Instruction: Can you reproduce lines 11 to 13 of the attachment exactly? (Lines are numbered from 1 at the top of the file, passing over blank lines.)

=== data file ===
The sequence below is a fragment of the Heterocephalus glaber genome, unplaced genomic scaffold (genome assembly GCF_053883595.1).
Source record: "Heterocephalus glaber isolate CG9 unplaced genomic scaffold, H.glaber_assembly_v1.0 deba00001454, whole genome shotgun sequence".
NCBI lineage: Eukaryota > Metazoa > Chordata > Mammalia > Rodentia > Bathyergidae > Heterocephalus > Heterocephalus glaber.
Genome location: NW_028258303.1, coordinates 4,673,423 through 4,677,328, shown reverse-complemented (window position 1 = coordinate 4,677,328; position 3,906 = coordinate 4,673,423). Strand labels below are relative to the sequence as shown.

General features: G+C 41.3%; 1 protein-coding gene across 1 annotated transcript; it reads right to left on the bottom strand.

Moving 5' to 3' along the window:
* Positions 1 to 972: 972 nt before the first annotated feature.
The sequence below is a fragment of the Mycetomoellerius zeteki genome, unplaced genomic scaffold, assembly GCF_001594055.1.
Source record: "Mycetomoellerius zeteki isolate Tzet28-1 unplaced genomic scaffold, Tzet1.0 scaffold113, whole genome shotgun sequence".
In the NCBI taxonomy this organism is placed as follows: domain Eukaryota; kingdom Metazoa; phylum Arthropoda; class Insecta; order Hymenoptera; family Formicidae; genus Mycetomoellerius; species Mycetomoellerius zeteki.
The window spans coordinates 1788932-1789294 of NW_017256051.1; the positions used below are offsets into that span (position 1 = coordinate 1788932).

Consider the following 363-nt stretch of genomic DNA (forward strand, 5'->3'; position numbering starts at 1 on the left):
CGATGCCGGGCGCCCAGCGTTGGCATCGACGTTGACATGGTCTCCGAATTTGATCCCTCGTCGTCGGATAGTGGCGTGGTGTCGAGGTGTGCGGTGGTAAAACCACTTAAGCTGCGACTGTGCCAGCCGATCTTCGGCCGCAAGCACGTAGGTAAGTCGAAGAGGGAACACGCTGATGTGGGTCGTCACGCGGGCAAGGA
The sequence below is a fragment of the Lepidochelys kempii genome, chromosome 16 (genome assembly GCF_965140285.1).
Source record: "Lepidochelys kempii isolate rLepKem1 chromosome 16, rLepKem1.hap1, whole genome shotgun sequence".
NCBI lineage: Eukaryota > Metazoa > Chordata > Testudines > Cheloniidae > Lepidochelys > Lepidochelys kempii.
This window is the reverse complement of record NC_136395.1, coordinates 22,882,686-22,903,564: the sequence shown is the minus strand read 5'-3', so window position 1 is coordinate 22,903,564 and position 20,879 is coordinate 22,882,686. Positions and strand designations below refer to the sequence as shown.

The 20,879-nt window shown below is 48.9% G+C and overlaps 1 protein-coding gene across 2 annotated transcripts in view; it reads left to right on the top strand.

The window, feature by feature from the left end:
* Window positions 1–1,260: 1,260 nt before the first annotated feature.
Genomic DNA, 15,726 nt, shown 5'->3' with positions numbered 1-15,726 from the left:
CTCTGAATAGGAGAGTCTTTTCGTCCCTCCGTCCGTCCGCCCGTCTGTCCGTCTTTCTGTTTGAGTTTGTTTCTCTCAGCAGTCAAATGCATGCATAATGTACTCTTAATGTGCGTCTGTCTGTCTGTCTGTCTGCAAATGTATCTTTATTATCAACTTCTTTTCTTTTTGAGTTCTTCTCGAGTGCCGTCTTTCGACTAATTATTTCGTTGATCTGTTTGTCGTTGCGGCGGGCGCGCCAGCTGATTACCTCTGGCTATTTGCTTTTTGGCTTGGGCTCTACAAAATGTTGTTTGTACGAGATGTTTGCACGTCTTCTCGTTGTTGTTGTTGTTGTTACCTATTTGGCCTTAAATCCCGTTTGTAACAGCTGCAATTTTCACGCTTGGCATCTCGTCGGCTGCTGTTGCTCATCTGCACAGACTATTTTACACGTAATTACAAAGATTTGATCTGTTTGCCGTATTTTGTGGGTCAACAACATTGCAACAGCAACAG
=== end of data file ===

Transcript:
The window spans coordinates 1788932-1789294 of NW_017256051.1; the positions used below are offsets into that span (position 1 = coordinate 1788932).

Consider the following 363-nt stretch of genomic DNA (forward strand, 5'->3'; position numbering starts at 1 on the left):
CGATGCCGGGCGCCCAGCGTTGGCATCGACGTTGACATGGTCTCCGAATTTGATCCCTCGTCGTCGGATAGTGGCGTGGTGTCGAGGTGTGCGGTGGTAAAACCACTTAAGCTGCGACTGTGCCAGCCGATCTTCGGCCGCAAGCACGTAGGTAAGTCGAAGAGGGAACACGCTGATGTGGGTCGTCACGCGGGCAAGGA